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**Part VIII. Travelling Salesman Problem (TSP)****12 Travelling Salesman Problem (TSP)****Travelling Salesman**

A salesman begins his tour from a city. He visits a set of cities and he finishes at the city he starts from. Each city must be visited exactly once.

**Travelling Salesman Problem (TSP)**

A graph of a set of cities is given. A salesman starts from a city. He must visit each city exactly once and should finish at the city he starts from. The path he follows should be the shortest one or should have a cost value less than k.Thsu TSP is a special case of Hamiltonian cycle problem where the path cost should be minimum.

Consider the following graph containing cities u, v, w, x.

Here the traveling salesman can follow the path x-u-w-v-x which forms the shortest path with cost 7km.

**TSP is NP-Complete**

We know that a problem is in class NP-Complete if: it is in NP and it is NP Hard.**Theorem:**

TSP is NP-complete.**Proof:****Step 1**: Prove that TSP is in class NP.

A set with n elements has 2^{n} possible subsets. Then a graph with n vertices has 2^{n} possible permutations of vertices.So an algorithm needs to check whether any one of these permutation form a hamiltonian path with cost value less than k. If the graph is represented as an adjacency matrix, it will take n! comparisons. It has worst case time complexity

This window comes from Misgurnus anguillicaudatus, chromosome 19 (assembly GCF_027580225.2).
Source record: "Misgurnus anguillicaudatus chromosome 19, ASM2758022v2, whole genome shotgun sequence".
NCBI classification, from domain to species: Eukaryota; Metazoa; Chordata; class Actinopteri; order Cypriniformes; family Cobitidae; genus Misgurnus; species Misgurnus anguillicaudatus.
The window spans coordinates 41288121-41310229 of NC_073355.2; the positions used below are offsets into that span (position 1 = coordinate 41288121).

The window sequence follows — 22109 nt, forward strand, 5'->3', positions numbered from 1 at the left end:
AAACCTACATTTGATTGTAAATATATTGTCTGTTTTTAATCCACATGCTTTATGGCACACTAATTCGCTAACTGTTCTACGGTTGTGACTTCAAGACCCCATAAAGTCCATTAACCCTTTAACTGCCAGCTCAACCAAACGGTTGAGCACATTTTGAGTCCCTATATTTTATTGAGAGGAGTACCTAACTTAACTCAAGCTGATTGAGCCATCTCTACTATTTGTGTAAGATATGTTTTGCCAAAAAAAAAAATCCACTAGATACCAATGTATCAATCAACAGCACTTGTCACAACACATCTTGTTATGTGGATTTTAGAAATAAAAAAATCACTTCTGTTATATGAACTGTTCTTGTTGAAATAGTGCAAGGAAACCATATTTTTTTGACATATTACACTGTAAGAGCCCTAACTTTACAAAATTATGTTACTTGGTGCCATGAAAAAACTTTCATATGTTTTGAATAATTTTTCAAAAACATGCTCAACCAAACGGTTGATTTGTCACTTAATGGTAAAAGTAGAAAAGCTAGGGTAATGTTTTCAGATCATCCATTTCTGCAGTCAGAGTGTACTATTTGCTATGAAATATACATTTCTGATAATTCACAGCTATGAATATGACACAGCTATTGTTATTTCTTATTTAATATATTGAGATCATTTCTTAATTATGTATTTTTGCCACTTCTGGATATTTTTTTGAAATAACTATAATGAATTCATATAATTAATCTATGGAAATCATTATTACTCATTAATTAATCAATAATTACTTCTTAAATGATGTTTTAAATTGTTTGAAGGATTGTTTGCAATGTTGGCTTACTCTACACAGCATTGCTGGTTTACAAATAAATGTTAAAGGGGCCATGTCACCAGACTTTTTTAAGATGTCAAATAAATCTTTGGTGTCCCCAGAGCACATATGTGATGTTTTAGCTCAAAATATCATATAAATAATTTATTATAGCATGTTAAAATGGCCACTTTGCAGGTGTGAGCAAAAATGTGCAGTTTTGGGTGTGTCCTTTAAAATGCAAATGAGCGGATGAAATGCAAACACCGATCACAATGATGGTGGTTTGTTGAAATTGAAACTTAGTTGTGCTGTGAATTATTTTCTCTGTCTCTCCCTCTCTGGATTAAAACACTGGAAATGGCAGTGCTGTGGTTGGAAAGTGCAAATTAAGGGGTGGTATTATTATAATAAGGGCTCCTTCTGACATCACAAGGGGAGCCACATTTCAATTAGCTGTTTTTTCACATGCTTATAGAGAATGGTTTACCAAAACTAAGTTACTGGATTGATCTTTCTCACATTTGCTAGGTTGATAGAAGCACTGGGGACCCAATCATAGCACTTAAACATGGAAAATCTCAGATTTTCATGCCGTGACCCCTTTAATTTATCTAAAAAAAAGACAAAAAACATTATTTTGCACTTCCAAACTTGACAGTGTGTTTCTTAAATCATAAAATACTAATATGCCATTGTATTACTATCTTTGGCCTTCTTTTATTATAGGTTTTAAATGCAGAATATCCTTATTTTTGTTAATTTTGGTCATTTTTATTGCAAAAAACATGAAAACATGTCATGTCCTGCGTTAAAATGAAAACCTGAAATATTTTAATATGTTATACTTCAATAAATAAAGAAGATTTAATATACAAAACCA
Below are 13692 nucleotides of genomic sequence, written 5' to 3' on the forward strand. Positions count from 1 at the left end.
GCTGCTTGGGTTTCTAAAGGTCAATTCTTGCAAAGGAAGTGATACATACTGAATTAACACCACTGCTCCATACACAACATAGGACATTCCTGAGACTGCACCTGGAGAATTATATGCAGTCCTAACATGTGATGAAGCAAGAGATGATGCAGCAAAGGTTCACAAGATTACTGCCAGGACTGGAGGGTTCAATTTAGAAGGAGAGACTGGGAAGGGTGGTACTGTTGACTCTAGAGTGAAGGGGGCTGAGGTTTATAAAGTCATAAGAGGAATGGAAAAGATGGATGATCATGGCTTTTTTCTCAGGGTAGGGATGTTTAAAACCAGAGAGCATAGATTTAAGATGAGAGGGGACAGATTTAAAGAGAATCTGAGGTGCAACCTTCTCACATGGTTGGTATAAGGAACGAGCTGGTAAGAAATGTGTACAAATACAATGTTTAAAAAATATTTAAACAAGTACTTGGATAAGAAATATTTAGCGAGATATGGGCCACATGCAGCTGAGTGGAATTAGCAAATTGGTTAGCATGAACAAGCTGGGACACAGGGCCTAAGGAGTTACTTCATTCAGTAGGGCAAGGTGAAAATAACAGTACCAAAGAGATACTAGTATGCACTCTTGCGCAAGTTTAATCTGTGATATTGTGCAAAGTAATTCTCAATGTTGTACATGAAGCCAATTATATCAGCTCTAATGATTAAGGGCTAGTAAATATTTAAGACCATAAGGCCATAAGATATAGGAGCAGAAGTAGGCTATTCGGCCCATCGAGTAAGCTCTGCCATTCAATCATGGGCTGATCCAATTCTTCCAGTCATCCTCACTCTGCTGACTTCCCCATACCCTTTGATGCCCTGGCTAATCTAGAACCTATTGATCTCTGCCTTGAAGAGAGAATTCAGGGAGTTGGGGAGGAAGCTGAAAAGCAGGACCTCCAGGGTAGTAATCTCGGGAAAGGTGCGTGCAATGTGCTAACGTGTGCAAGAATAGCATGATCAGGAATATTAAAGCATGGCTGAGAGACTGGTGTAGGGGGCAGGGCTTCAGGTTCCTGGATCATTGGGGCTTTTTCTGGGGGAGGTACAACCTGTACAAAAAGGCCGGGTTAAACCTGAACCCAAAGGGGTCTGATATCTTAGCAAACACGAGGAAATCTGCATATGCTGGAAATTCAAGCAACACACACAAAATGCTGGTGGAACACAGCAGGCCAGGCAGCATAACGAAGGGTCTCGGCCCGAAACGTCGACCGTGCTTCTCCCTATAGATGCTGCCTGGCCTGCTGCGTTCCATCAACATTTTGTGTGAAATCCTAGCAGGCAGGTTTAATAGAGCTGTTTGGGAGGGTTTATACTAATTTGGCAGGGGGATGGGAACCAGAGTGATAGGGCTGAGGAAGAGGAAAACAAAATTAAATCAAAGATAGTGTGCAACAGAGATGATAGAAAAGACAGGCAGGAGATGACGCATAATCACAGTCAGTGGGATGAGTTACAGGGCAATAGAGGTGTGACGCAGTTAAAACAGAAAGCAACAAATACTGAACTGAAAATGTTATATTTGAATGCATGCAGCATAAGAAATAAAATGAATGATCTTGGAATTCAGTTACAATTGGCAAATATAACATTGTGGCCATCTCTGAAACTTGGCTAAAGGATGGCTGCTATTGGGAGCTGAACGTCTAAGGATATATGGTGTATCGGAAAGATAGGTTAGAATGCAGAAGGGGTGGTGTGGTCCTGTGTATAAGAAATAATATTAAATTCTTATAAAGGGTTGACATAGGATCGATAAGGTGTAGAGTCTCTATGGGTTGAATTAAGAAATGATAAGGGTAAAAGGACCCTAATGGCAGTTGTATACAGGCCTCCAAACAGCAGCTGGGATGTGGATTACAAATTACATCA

Θ(2√^{n}). (not polynomial time, but exponential time). Let we are given a graph and a ’certificate’ telling that a sequence of vertices form a hamiltonian cycle with cost value

less than k. An algorithm can verify whether this cycle has cost less than k in polynomial time. So TSP is in class NP.

**Step 2:** Prove that hamiltonian cycle problem is NP-hard.

We know that a problem is NP-Hard, if every problem in NP can be reduced to this problem in polynomial time.The approach we used is as follows:

In the previous section, we already proved that all NP problems can be reduced to SAT. Then, again we found that SAT problem can be reduced to 3-CNF-SAT problem. Again, we reduced 3-CNF-SAT problem to clique problem. Again, we reduced clique problem to vertex cover problem. Again we reduced vertex cover problem to hamiltonian cycle problem.

Then, if we can reduce hamiltonian cycle problem to TSP in polynomial time, we can say that TSP is NP-hard.

We need to reduce hamiltonian cycle problem to TSP.

Consider a graph,

Following is an instance of hamiltonian cycle.

Next we assign cost value to every edge of this graph. If the edge is present in hamiltonian cycle, assign cost value 0 to it. If it is not, assign cost value 1 to it.

From this, an instance of TSP can be produced from the above graph by traversing through the edges which have cost value 0.

Thus hamiltonian cycle problem is reduced to TSP. So TSP is NP-hard.

In step 1, we proved that TSP is in NP.

In step 2, we proved that TSP is NP-hard.

So, TSP is an NP-complete problem.

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